|Disease group||DNA repair disorders|
|DISEASE NAME||XERODERMA PIGMENTOSUM|
|Synonymous||De Sanctis Cacchione syndrome|
|Estimated prevalence||1:1,000,000 (United States). A higher prevalence (≤1:100,000) has been reported in Japan, North Africa (Tunisia, Algeria, Morocco, Libya, and Egypt), Middle East (Turkey, Israel, and Syria) and in communities in which consanguineous marriage is common. The incidence of XP has been established at 2.3 per million livebirths in West-Europe and at 0.9 per million livebirths in the autochthonic Western Europe population (Kleijer et al., DNA Repair 7:744-750, 2008).|
|OMIM||278700, 610651, 278720, 278730, 278740, 278760, 278780, 278750|
|Gene (s)||XPA (611153), XPB/ERCC3 (133510), XPC (278720), XPD/ERCC2 ( 126340), XPE/DDB2 (600811), XPF/ERCC4 (133520), XPG/ERCC5 ( 133530), POLH (603968)|
Xeroderma pigmentosum (XP) is an autosomal recessive disorder first described by Moriz Kaposi in Ferdinand von Hebra's textbook of Dermatology published in 1870. The term “xeroderma pigmentosum” refers to the dry and pigmented skin typically present in affected individuals. The disorder is characterized by hypersensitivity to sun exposure, pigmentary alterations and premalignant lesions in the sun-exposed area of the skin, photophobia, ophthalmologic abnormalities in the sun-exposed portion of the eyes, extremely high incidence of skin cancer and ocular neoplasms, and increased incidence of tumors in other organs and tissues. About 30% of XP patients have neurologic manifestations that usually become manifest later than the cutaneous changes. The neurologic abnormalities are progressive and include acquired microcephaly, diminished or absent deep tendon stretch reflexes, progressive sensorineural hearing loss, and cognitive impairment. XP results from an inability to handle damage generated in cellular DNA by ultraviolet (UV) light. Most patients are defective in one of seven proteins (XPA to XPG) involved in nucleotide excision repair (NER) of UV and other types of DNA damage. A minority of cases with the so-called XP variant form (XP-V) fail to correctly replicate UV-damaged DNA as a consequence of mutations in DNA polymerase eta. The different XP defects show different frequencies: the majority of XP patients described in the literature belong to XP-A -C, -D and -V groups. XP-A is very frequent in Japan, XP-C is the most common group in the United States and in Europe, and in Germany also XP-D is frequent.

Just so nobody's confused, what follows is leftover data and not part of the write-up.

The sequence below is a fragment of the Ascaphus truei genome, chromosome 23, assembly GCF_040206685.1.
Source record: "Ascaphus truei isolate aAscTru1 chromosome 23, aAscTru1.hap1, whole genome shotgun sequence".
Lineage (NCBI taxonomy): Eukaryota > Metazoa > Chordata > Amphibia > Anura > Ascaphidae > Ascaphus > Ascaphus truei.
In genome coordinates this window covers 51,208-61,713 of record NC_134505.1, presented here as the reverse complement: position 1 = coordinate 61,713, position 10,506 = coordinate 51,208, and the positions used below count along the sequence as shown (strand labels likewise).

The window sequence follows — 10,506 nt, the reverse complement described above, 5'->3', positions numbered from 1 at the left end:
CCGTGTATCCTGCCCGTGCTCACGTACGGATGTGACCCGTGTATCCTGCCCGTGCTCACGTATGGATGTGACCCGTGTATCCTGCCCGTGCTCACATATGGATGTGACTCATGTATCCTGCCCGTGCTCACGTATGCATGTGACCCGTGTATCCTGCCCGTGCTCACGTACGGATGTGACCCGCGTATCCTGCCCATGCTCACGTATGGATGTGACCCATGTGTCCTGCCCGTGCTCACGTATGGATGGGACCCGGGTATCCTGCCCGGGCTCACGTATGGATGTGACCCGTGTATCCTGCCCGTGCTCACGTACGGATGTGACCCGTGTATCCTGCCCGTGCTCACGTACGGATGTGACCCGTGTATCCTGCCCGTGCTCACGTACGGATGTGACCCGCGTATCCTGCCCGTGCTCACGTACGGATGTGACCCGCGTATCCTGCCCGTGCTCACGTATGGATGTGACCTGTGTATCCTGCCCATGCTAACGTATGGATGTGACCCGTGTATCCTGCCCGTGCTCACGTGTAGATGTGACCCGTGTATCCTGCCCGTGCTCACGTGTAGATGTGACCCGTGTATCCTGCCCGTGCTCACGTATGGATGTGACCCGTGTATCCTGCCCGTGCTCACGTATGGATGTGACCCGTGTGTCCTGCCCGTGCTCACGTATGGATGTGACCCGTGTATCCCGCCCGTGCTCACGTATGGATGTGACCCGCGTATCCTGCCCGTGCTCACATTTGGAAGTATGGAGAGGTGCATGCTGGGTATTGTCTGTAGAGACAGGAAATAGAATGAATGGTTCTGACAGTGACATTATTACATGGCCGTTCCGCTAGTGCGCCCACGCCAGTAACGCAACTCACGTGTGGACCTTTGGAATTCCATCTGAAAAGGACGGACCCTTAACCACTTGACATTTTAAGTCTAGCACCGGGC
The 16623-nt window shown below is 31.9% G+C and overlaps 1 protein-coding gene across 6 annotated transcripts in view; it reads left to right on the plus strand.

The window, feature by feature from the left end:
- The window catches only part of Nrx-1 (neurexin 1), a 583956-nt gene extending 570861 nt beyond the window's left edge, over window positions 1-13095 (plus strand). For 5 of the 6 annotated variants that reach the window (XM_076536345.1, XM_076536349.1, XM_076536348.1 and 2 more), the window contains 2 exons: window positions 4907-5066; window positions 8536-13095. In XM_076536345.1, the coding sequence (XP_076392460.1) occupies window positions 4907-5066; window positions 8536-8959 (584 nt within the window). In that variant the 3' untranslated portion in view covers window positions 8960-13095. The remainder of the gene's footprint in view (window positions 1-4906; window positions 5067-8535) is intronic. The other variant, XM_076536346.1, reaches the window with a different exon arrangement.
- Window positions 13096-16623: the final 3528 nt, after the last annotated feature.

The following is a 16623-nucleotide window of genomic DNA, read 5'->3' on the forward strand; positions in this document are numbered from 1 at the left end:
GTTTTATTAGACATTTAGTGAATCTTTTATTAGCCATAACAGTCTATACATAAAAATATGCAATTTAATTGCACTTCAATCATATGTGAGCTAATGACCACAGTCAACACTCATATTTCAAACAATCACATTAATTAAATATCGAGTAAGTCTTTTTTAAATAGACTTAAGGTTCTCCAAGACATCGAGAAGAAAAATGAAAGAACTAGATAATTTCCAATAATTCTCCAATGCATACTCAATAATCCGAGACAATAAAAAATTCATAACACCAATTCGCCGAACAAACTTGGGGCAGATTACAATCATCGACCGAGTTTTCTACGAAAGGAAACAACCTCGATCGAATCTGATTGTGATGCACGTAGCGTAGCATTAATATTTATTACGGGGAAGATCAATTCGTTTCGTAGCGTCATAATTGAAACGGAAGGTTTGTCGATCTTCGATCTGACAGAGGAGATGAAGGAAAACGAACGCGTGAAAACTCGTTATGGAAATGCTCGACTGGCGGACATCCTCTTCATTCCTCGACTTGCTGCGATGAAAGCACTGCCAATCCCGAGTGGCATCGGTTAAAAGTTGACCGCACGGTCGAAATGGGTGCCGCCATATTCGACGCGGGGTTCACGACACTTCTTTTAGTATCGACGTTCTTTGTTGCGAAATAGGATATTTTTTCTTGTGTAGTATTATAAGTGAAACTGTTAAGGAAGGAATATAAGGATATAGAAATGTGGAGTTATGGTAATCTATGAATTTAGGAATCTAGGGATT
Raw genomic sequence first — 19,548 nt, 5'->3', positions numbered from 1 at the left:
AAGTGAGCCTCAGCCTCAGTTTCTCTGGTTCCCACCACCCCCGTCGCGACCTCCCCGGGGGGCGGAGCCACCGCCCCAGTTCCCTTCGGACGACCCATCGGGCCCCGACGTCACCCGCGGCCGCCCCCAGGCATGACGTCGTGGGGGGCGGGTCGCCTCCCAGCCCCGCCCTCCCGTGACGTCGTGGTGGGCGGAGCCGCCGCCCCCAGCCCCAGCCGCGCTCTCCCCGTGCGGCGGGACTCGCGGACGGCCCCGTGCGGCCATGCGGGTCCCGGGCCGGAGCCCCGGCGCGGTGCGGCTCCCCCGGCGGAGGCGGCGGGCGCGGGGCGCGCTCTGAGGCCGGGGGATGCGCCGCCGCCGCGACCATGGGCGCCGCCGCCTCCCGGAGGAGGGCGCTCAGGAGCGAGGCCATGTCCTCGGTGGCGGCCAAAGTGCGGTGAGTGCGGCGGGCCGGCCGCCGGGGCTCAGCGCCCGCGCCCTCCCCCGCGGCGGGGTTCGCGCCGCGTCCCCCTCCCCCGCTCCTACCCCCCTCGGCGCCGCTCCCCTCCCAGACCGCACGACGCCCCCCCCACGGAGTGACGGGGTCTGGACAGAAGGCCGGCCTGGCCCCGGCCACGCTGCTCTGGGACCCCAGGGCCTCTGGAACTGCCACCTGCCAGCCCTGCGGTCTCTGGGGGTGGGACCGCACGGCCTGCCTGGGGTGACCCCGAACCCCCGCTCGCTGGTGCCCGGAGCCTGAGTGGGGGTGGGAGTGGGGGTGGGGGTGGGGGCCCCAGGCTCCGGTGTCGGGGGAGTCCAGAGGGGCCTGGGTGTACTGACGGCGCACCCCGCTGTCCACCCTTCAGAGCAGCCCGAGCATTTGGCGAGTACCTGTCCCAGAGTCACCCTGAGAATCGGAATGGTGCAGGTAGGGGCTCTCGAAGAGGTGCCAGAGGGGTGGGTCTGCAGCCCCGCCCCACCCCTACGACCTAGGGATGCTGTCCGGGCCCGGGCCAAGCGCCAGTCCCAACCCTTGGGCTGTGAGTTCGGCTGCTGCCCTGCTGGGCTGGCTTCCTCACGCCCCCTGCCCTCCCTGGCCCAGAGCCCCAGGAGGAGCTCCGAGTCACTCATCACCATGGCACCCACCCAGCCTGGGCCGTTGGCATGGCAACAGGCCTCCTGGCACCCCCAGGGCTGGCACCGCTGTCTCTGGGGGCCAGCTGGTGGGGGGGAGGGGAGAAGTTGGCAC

Cutaneous symptoms. Approximately 50% of XP patients have a history of acute sunburn reaction on minimal UV exposure. The remaining tan normally without excessive burning. In all patients, numerous freckle-like hyper-pigmented macules appear on sun-exposed areas. The median age at onset of the cutaneous symptoms is between 1-2 years of age. Continued sun exposure causes the skin to become dry and parchment-like, with increased pigmentation, and development of premalignant actinic keratoses. The appearance of sun-exposed skin in children with XP is similar to that occurring in farmers and sailors after many years of severe sun exposure. Therefore, XP represents an example of accelerated photo-aging.
Ophthalmologic abnormalities are almost as common as the cutaneous abnormalities. They may begin in the first decade of life and are usually limited to the anterior, UV-exposed structures of the eye (i.e. conjunctiva, cornea, and lids). Photophobia is often present and may be associated with prominent conjunctival injection. Continued UV exposure of the eye may result in severe keratitis leading to corneal opacification and vascularization. The lids progressively develop increased pigmentation and loss of lashes. Atrophy of the skin results in ectropion, entropion, or, in severe cases, complete lid loss.
Neurologic abnormalities have been reported in approximately 30% of XP patients. The onset may be early in infancy or delayed until the second decade or even later. The spectrum of these complication is wide, ranging from isolated hyporeflexia to acquired microcephaly, sensorineural hearing loss beginning with high frequencies, spasticity, ataxia, seizures, and progressive intellectual impairment. In the past, an XP patient with any neurologic abnormality was considered affected by De Sanctis-Cacchione syndrome. This term is now reserved for rare XP patients showing severe neurologic manifestations, dwarfism and immature sexual development.